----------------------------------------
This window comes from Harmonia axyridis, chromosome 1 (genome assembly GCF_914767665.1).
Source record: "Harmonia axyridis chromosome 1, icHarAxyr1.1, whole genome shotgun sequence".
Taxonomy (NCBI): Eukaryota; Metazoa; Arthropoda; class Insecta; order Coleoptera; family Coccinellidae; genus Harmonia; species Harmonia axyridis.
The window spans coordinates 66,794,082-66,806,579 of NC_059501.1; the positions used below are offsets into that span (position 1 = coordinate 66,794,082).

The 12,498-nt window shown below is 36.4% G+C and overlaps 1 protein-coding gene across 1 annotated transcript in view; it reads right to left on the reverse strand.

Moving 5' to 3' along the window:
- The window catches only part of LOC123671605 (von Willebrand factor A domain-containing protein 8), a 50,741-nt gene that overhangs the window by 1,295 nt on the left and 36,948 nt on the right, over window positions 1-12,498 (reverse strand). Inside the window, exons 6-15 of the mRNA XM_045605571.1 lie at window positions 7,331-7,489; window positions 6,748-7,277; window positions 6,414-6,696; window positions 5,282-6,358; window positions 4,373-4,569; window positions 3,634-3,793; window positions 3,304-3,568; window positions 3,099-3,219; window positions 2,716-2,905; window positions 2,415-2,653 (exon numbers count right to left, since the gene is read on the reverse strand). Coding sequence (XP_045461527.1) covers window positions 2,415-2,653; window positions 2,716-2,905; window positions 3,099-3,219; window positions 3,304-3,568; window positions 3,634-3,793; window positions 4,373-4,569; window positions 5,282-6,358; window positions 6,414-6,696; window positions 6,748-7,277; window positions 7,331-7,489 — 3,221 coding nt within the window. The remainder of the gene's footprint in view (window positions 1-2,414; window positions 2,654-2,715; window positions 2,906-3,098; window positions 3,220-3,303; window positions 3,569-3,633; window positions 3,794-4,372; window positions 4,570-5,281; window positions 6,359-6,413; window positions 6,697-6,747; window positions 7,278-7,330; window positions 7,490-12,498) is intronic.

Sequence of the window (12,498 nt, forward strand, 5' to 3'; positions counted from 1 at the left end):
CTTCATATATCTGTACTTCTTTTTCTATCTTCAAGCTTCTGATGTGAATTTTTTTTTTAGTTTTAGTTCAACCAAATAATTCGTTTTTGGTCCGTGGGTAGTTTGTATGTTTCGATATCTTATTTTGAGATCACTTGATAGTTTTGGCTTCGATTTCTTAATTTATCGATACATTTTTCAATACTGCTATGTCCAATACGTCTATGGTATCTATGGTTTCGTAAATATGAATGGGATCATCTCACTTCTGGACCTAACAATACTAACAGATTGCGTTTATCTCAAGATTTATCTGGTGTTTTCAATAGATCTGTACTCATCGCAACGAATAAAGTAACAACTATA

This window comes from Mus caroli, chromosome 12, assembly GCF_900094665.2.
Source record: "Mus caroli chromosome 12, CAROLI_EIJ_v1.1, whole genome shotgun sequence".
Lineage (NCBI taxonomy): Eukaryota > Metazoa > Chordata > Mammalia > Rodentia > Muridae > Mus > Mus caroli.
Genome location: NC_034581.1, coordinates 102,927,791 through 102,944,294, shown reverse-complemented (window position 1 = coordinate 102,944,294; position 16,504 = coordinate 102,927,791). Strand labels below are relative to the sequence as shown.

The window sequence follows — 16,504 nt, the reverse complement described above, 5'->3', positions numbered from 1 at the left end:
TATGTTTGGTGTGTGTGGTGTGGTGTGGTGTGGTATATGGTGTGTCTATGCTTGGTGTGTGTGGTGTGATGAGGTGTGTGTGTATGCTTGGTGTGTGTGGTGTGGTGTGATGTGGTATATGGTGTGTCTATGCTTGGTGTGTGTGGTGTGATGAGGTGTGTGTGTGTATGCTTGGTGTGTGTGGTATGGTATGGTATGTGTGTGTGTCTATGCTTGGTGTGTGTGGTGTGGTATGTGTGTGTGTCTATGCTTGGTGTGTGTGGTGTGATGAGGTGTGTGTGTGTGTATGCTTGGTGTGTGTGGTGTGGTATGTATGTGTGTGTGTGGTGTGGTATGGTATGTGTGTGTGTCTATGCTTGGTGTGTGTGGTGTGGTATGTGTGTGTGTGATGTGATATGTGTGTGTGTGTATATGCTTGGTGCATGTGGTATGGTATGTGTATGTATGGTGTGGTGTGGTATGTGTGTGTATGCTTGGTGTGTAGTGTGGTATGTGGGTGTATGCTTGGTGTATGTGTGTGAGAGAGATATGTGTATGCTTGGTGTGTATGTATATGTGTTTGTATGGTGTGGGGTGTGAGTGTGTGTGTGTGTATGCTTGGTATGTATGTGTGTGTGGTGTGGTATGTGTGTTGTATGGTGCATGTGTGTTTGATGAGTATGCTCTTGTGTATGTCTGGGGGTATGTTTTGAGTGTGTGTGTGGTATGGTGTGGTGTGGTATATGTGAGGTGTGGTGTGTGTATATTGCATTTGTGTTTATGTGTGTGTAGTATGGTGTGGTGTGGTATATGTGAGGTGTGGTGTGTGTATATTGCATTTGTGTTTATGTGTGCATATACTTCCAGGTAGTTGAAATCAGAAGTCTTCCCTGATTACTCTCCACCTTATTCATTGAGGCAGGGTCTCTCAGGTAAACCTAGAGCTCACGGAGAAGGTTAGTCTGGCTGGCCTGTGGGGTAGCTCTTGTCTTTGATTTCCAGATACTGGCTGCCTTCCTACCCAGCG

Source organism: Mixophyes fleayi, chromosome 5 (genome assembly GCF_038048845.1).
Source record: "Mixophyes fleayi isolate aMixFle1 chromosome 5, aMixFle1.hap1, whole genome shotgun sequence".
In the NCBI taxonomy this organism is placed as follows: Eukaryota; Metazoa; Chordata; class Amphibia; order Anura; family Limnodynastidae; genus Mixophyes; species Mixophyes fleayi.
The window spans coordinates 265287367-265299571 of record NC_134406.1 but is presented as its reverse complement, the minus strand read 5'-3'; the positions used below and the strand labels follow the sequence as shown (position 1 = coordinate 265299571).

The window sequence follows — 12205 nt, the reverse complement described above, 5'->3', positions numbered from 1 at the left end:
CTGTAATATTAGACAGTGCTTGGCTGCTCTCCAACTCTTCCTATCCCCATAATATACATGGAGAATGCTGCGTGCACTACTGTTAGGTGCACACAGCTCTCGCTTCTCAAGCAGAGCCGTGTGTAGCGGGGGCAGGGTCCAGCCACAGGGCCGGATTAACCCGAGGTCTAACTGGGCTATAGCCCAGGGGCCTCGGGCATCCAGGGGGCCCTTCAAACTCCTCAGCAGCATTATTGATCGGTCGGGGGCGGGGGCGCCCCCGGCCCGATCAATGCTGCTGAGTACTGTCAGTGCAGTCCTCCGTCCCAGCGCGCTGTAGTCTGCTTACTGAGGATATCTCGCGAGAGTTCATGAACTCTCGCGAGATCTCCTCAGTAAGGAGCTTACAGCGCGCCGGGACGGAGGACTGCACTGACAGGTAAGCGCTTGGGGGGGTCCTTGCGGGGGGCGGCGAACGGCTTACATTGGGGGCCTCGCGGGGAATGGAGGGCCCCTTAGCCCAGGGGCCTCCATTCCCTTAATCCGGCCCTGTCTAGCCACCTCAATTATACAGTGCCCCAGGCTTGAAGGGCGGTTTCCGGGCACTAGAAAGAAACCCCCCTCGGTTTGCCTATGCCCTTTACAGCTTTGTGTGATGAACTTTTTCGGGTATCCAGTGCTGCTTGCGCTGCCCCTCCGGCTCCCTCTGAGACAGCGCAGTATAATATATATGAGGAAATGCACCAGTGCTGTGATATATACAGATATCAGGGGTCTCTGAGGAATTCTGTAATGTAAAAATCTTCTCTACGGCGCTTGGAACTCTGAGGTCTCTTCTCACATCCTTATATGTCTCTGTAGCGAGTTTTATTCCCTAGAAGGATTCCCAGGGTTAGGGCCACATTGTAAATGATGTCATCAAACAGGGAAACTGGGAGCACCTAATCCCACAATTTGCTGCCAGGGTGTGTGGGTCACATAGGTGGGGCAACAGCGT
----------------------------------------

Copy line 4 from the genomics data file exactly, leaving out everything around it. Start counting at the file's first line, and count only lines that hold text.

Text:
The window spans coordinates 66,794,082-66,806,579 of NC_059501.1; the positions used below are offsets into that span (position 1 = coordinate 66,794,082).